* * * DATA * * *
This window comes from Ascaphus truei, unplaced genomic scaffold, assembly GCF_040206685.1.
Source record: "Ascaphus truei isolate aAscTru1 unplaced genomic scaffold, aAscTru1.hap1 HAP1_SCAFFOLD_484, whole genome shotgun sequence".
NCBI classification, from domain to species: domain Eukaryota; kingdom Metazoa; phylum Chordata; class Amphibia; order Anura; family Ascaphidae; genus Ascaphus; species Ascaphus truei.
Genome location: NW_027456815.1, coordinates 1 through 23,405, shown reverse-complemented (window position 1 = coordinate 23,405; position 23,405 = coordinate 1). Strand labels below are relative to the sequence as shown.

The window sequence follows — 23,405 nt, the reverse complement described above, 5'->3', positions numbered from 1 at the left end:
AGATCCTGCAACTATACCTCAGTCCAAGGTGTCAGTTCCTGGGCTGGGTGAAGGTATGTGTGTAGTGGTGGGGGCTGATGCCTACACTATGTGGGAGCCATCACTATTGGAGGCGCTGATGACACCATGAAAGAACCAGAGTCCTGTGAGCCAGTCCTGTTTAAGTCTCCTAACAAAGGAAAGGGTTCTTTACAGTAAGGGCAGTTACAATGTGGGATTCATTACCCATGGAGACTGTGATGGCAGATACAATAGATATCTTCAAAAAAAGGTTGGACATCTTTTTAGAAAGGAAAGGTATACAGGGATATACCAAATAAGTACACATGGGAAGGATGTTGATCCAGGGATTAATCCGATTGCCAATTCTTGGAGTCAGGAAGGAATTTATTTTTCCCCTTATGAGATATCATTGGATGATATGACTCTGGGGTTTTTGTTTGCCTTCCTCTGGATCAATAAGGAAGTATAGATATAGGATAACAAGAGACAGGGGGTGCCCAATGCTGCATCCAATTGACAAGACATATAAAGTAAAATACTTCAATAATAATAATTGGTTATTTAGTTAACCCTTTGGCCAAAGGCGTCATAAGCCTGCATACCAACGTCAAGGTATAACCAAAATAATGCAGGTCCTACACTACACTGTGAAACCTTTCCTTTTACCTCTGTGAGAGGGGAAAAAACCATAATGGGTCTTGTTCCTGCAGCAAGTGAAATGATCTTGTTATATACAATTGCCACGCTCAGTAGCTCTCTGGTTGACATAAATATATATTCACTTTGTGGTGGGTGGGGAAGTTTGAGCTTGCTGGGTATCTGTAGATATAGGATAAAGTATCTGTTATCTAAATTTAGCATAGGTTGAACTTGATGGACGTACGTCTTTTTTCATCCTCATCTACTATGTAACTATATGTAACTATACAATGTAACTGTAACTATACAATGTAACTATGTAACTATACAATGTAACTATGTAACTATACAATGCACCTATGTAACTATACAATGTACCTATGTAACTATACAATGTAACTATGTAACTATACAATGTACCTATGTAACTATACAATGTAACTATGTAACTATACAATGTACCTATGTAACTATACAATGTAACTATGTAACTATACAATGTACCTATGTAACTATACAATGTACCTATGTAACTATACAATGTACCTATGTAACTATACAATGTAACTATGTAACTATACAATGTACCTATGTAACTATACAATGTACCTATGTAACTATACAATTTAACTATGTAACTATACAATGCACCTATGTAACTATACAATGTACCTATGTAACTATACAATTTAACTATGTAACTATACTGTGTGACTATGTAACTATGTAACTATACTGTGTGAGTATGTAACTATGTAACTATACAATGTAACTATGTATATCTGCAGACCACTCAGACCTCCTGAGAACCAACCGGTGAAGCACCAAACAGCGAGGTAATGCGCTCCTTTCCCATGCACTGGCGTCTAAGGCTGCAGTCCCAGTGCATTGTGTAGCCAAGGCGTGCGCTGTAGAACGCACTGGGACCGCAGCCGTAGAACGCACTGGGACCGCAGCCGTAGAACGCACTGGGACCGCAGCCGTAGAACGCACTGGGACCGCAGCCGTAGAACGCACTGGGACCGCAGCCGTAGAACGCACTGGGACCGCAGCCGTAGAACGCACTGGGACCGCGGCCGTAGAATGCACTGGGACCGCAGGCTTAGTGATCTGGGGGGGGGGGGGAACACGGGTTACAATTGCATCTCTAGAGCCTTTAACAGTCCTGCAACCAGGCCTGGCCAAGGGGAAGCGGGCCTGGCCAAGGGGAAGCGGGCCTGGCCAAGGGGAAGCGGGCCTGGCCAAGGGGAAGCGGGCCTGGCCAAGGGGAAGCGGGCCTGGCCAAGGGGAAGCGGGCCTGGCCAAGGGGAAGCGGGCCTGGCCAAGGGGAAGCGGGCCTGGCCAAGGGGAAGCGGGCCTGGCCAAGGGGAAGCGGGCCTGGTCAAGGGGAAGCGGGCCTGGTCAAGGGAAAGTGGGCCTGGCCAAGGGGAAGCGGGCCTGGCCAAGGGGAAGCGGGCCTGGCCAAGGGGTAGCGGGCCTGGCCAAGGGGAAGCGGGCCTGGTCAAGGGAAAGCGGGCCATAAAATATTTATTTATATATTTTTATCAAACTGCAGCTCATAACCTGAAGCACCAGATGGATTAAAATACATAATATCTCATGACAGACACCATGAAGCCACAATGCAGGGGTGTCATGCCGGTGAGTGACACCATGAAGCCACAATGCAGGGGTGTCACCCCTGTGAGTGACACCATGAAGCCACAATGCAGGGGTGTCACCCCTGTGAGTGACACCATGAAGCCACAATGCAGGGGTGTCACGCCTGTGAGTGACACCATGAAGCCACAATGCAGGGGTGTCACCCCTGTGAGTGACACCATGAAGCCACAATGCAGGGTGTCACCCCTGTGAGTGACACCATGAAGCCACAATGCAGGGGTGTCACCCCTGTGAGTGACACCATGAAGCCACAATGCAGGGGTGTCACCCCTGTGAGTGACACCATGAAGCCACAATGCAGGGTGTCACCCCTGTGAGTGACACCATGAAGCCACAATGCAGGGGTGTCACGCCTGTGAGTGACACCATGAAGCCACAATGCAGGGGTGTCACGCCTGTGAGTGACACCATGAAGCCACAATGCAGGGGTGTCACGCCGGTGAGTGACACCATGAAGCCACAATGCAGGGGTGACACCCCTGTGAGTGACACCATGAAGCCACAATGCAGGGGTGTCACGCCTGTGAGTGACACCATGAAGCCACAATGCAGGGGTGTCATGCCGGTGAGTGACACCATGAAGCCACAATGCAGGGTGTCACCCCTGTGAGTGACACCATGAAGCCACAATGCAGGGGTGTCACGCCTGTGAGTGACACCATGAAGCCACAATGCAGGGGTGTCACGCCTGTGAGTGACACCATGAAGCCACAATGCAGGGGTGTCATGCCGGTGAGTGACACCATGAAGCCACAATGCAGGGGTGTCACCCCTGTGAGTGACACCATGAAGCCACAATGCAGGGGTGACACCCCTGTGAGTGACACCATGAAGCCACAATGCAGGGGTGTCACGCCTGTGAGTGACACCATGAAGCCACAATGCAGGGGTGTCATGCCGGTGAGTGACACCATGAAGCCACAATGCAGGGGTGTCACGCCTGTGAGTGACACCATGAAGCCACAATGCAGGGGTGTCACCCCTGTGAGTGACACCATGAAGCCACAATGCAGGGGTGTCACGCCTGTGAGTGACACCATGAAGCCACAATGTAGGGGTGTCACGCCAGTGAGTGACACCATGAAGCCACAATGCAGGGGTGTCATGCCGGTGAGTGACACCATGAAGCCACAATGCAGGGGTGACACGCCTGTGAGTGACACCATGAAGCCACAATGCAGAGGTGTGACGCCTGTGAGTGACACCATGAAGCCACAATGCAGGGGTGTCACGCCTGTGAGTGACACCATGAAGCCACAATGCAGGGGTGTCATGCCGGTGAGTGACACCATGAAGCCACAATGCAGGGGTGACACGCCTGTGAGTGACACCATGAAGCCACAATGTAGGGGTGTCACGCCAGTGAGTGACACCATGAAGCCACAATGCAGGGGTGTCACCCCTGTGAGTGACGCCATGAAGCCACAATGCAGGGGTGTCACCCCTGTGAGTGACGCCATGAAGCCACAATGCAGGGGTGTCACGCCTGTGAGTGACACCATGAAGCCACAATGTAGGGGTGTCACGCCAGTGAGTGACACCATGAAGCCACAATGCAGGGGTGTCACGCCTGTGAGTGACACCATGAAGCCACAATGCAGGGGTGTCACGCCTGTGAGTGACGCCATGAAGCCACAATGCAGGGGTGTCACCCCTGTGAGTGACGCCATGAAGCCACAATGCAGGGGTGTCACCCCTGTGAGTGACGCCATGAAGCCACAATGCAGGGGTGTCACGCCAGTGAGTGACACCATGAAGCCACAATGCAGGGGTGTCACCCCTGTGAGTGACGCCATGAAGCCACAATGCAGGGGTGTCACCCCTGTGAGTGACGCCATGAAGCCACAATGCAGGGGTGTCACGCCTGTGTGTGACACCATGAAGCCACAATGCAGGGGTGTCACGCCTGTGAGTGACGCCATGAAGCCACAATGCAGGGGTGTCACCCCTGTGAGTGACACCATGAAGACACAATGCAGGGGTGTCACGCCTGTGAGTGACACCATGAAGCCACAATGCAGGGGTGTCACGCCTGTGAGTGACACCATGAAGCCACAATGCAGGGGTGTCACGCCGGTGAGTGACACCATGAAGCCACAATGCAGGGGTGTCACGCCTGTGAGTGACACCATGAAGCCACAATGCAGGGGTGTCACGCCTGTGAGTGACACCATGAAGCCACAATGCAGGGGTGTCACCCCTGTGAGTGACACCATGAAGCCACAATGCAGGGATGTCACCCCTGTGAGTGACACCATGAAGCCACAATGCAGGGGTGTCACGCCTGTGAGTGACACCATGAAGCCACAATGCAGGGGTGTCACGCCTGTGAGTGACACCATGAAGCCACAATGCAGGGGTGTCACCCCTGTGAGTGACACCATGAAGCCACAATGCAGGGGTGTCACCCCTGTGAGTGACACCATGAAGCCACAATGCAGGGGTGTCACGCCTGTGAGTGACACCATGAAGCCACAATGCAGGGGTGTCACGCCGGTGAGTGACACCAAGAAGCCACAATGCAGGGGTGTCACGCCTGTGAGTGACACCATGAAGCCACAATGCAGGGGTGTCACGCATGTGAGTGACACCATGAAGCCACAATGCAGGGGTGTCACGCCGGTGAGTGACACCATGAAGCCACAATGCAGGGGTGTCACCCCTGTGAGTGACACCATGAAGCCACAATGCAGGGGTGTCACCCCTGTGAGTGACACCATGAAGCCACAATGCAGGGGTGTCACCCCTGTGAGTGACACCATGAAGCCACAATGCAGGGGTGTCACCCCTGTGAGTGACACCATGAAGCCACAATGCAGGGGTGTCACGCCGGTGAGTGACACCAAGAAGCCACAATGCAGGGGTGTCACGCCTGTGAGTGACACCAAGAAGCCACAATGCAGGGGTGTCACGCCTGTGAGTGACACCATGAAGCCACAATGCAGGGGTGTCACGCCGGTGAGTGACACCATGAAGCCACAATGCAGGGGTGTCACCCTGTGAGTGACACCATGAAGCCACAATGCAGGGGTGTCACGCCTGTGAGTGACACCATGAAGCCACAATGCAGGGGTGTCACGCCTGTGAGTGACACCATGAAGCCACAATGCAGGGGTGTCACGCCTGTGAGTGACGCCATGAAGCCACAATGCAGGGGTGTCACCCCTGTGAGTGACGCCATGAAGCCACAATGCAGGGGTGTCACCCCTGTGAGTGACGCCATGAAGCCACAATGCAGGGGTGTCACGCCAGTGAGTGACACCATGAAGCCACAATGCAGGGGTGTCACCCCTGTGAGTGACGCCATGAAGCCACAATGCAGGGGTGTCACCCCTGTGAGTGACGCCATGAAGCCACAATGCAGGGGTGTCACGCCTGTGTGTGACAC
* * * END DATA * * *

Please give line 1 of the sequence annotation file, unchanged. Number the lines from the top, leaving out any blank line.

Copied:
This window comes from Ascaphus truei, unplaced genomic scaffold, assembly GCF_040206685.1.